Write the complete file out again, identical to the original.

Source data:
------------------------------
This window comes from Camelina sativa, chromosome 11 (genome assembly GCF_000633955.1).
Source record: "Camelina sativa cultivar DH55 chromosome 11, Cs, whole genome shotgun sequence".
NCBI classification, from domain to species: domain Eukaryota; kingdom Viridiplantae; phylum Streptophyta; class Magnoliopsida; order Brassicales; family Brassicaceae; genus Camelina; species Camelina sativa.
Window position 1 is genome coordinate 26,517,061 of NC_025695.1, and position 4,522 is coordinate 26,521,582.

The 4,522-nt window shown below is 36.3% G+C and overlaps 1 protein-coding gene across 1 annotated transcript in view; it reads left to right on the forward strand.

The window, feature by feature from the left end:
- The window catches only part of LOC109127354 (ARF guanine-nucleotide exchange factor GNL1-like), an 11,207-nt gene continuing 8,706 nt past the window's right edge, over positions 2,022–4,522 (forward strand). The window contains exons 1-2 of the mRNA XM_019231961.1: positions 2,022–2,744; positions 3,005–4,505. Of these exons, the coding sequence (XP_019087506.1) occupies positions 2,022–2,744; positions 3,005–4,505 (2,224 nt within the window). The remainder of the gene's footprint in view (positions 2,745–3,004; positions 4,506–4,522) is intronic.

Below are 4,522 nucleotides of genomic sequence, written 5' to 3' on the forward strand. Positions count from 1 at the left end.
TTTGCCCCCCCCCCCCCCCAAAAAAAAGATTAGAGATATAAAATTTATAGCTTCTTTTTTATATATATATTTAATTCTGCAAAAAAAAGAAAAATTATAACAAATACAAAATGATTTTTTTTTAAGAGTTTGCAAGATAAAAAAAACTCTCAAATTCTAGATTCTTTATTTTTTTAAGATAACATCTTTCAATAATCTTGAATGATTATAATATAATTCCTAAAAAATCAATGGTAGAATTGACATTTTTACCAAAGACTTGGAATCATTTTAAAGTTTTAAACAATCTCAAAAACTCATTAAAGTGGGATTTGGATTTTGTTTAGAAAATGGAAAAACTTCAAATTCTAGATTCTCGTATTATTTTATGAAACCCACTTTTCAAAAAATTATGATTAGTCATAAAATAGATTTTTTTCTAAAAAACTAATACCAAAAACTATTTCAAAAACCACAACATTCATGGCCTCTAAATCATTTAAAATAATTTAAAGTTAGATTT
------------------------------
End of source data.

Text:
This window comes from Camelina sativa, chromosome 11 (genome assembly GCF_000633955.1).
Source record: "Camelina sativa cultivar DH55 chromosome 11, Cs, whole genome shotgun sequence".
NCBI classification, from domain to species: domain Eukaryota; kingdom Viridiplantae; phylum Streptophyta; class Magnoliopsida; order Brassicales; family Brassicaceae; genus Camelina; species Camelina sativa.
Window position 1 is genome coordinate 26,517,061 of NC_025695.1, and position 4,522 is coordinate 26,521,582.

The 4,522-nt window shown below is 36.3% G+C and overlaps 1 protein-coding gene across 1 annotated transcript in view; it reads left to right on the forward strand.

The window, feature by feature from the left end:
- The window catches only part of LOC109127354 (ARF guanine-nucleotide exchange factor GNL1-like), an 11,207-nt gene continuing 8,706 nt past the window's right edge, over positions 2,022–4,522 (forward strand). The window contains exons 1-2 of the mRNA XM_019231961.1: positions 2,022–2,744; positions 3,005–4,505. Of these exons, the coding sequence (XP_019087506.1) occupies positions 2,022–2,744; positions 3,005–4,505 (2,224 nt within the window). The remainder of the gene's footprint in view (positions 2,745–3,004; positions 4,506–4,522) is intronic.

Below are 4,522 nucleotides of genomic sequence, written 5' to 3' on the forward strand. Positions count from 1 at the left end.
TTTGCCCCCCCCCCCCCCCAAAAAAAAGATTAGAGATATAAAATTTATAGCTTCTTTTTTATATATATATTTAATTCTGCAAAAAAAAGAAAAATTATAACAAATACAAAATGATTTTTTTTTAAGAGTTTGCAAGATAAAAAAAACTCTCAAATTCTAGATTCTTTATTTTTTTAAGATAACATCTTTCAATAATCTTGAATGATTATAATATAATTCCTAAAAAATCAATGGTAGAATTGACATTTTTACCAAAGACTTGGAATCATTTTAAAGTTTTAAACAATCTCAAAAACTCATTAAAGTGGGATTTGGATTTTGTTTAGAAAATGGAAAAACTTCAAATTCTAGATTCTCGTATTATTTTATGAAACCCACTTTTCAAAAAATTATGATTAGTCATAAAATAGATTTTTTTCTAAAAAACTAATACCAAAAACTATTTCAAAAACCACAACATTCATGGCCTCTAAATCATTTAAAATAATTTAAAGTTAGATTT